for 0<u<1, where Q ^{−1}(c,u) is the inverse function of Q(c,x)=1−γ(c,x)/Γ(c); see, for details, http://functions.wolfram.com/GammaBetaErf/InverseGammaRegularized/. One can also use (8) for simulating GBIII variates: if U is a uniform random variable on the unit interval (0,1), then X=Q(U) will be a GBIII random variable.
The rest of the paper is outlined as follows. In Section Structural properties of the GBIII distribution, we obtain some structural properties of the GBIII distribution and estimate the model parameters by maximum likelihood. We propose a new regression model based on the logarithm of this distribution in Section The loggamma Burr III regression model. Two applications to real data and a simulation study are addressed in Section Applications and simulation to prove empirically the flexibility of the new models. Finally, some conclusions are offered in Section Conclusions.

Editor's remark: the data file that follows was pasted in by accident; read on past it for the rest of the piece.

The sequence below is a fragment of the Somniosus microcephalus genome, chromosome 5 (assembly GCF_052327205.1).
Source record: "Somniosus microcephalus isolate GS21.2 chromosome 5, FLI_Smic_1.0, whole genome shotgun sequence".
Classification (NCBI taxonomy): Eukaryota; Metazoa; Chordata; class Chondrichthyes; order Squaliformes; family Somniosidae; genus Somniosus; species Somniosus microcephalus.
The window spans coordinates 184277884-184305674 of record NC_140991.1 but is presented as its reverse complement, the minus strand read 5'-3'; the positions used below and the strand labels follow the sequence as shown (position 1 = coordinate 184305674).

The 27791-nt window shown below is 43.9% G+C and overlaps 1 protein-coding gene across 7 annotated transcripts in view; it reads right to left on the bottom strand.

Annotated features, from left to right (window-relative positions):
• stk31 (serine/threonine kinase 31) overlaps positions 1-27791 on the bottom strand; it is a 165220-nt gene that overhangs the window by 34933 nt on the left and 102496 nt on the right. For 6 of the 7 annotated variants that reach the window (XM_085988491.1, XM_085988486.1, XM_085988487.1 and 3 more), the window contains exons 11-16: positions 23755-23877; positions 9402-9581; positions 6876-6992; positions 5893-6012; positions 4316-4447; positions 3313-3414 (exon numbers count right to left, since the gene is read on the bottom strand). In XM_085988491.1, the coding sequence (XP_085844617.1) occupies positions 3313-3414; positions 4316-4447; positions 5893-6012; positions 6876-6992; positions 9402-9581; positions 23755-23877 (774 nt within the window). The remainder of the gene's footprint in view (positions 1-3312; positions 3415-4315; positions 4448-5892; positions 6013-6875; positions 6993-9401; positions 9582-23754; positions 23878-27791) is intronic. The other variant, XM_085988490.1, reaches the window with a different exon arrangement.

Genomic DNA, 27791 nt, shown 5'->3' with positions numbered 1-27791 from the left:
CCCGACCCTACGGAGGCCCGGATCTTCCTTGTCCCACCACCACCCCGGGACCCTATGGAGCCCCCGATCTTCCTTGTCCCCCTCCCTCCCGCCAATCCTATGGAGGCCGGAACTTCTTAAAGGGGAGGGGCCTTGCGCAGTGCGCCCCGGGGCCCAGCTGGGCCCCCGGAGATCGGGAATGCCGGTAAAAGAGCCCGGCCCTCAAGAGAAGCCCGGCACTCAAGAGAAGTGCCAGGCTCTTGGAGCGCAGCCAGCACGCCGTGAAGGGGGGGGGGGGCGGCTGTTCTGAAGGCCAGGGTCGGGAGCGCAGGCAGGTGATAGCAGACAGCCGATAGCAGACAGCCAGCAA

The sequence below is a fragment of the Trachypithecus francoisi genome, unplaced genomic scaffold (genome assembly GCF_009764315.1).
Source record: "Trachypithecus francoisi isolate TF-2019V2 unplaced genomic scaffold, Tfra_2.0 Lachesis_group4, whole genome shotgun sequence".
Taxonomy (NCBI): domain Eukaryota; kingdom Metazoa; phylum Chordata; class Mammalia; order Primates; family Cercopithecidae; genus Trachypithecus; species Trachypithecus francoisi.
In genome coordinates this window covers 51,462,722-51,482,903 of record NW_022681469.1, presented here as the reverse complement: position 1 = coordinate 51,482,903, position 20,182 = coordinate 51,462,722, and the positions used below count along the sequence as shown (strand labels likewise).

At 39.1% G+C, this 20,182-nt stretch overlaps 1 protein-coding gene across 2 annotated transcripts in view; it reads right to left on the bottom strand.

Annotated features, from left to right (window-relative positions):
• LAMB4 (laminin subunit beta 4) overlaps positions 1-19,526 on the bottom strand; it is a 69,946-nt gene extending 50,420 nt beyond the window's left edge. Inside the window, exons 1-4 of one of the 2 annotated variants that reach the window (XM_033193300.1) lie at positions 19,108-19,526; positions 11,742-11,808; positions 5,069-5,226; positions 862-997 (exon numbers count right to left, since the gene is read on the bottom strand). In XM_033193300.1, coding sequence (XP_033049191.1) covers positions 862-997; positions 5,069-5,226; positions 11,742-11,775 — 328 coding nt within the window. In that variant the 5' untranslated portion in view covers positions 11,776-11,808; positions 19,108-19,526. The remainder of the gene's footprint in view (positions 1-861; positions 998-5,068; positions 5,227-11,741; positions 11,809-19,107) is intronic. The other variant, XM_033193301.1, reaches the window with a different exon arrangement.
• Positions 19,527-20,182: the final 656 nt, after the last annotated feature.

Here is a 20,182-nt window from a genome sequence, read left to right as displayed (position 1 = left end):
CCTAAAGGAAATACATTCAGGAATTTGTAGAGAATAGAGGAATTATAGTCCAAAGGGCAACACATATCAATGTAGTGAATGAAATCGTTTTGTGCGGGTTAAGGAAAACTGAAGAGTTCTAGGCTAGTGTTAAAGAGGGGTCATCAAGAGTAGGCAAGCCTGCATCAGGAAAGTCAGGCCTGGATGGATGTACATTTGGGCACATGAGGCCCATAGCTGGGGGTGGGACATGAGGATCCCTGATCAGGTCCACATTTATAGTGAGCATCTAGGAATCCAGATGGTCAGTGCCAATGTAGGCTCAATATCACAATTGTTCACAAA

Structural properties of the GBIII distribution
In the following subsections, we obtain a linear representation for the density function and a power series for the qf of the new distribution and estimate its parameters. These expressions can be computed numerically in platforms such as MAPLE, MATHEMATICA, Ox and R using a large number in the upper limit instead of infinity.
Linear representation
for k=1,2,… and p _{ j,0}=1.
where g _{ α,(c+k)β,s }(x) denotes the BIII pdf in (4) with parameters α, (c+k)β and s. So, several mathematical properties of the GBIII distribution can be obtained from those of the BIII distribution using (10) in platforms such as MAPLE and MATHEMATICA.